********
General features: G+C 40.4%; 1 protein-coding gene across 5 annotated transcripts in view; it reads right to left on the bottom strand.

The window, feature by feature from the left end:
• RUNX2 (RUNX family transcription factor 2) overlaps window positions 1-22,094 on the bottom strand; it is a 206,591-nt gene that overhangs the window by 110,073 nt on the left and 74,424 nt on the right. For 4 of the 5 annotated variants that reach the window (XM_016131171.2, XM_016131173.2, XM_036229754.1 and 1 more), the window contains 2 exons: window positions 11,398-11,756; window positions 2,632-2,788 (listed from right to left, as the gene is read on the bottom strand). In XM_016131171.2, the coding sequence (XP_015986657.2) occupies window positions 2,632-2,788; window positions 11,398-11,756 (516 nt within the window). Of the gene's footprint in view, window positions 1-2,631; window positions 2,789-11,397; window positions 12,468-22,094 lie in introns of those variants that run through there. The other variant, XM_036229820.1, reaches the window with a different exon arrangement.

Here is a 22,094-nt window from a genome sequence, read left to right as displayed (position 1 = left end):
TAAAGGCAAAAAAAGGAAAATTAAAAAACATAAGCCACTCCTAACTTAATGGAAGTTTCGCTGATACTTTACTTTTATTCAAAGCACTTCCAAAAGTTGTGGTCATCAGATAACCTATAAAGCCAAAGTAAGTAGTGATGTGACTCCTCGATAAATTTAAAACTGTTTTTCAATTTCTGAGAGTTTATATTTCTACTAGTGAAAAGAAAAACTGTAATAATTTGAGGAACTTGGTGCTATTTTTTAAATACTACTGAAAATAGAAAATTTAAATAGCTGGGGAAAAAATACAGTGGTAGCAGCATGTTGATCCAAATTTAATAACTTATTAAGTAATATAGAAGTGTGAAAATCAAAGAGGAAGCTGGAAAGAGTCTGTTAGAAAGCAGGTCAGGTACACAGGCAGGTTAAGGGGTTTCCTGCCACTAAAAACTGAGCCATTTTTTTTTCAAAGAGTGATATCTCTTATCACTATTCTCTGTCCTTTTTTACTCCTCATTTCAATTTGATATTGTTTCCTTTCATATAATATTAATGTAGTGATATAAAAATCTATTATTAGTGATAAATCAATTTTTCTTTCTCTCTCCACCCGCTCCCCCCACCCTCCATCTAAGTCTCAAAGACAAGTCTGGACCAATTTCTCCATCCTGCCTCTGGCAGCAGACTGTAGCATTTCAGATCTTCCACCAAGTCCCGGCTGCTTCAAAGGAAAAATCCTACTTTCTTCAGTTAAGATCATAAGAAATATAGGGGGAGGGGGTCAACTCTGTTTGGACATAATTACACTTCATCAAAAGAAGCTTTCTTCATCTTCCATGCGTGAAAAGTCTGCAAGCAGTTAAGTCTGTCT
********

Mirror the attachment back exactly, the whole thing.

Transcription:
General features: G+C 40.4%; 1 protein-coding gene across 5 annotated transcripts in view; it reads right to left on the bottom strand.

The window, feature by feature from the left end:
• RUNX2 (RUNX family transcription factor 2) overlaps window positions 1-22,094 on the bottom strand; it is a 206,591-nt gene that overhangs the window by 110,073 nt on the left and 74,424 nt on the right. For 4 of the 5 annotated variants that reach the window (XM_016131171.2, XM_016131173.2, XM_036229754.1 and 1 more), the window contains 2 exons: window positions 11,398-11,756; window positions 2,632-2,788 (listed from right to left, as the gene is read on the bottom strand). In XM_016131171.2, the coding sequence (XP_015986657.2) occupies window positions 2,632-2,788; window positions 11,398-11,756 (516 nt within the window). Of the gene's footprint in view, window positions 1-2,631; window positions 2,789-11,397; window positions 12,468-22,094 lie in introns of those variants that run through there. The other variant, XM_036229820.1, reaches the window with a different exon arrangement.

Here is a 22,094-nt window from a genome sequence, read left to right as displayed (position 1 = left end):
TAAAGGCAAAAAAAGGAAAATTAAAAAACATAAGCCACTCCTAACTTAATGGAAGTTTCGCTGATACTTTACTTTTATTCAAAGCACTTCCAAAAGTTGTGGTCATCAGATAACCTATAAAGCCAAAGTAAGTAGTGATGTGACTCCTCGATAAATTTAAAACTGTTTTTCAATTTCTGAGAGTTTATATTTCTACTAGTGAAAAGAAAAACTGTAATAATTTGAGGAACTTGGTGCTATTTTTTAAATACTACTGAAAATAGAAAATTTAAATAGCTGGGGAAAAAATACAGTGGTAGCAGCATGTTGATCCAAATTTAATAACTTATTAAGTAATATAGAAGTGTGAAAATCAAAGAGGAAGCTGGAAAGAGTCTGTTAGAAAGCAGGTCAGGTACACAGGCAGGTTAAGGGGTTTCCTGCCACTAAAAACTGAGCCATTTTTTTTTCAAAGAGTGATATCTCTTATCACTATTCTCTGTCCTTTTTTACTCCTCATTTCAATTTGATATTGTTTCCTTTCATATAATATTAATGTAGTGATATAAAAATCTATTATTAGTGATAAATCAATTTTTCTTTCTCTCTCCACCCGCTCCCCCCACCCTCCATCTAAGTCTCAAAGACAAGTCTGGACCAATTTCTCCATCCTGCCTCTGGCAGCAGACTGTAGCATTTCAGATCTTCCACCAAGTCCCGGCTGCTTCAAAGGAAAAATCCTACTTTCTTCAGTTAAGATCATAAGAAATATAGGGGGAGGGGGTCAACTCTGTTTGGACATAATTACACTTCATCAAAAGAAGCTTTCTTCATCTTCCATGCGTGAAAAGTCTGCAAGCAGTTAAGTCTGTCT